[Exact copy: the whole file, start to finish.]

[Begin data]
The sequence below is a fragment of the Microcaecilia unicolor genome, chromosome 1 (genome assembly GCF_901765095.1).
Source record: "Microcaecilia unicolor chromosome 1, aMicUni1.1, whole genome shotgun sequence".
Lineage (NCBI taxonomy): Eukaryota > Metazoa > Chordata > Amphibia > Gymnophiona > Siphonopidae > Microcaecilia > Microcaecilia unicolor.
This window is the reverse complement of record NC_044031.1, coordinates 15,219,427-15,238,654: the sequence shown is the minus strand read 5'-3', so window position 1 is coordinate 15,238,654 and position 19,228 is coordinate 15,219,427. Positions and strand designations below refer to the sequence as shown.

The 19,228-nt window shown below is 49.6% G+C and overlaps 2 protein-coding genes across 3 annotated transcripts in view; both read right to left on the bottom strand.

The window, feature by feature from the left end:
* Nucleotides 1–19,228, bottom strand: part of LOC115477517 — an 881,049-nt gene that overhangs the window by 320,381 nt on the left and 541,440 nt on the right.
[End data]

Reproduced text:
The sequence below is a fragment of the Microcaecilia unicolor genome, chromosome 1 (genome assembly GCF_901765095.1).
Source record: "Microcaecilia unicolor chromosome 1, aMicUni1.1, whole genome shotgun sequence".
Lineage (NCBI taxonomy): Eukaryota > Metazoa > Chordata > Amphibia > Gymnophiona > Siphonopidae > Microcaecilia > Microcaecilia unicolor.
This window is the reverse complement of record NC_044031.1, coordinates 15,219,427-15,238,654: the sequence shown is the minus strand read 5'-3', so window position 1 is coordinate 15,238,654 and position 19,228 is coordinate 15,219,427. Positions and strand designations below refer to the sequence as shown.

The 19,228-nt window shown below is 49.6% G+C and overlaps 2 protein-coding genes across 3 annotated transcripts in view; both read right to left on the bottom strand.

The window, feature by feature from the left end:
* Nucleotides 1–19,228, bottom strand: part of LOC115477517 — an 881,049-nt gene that overhangs the window by 320,381 nt on the left and 541,440 nt on the right.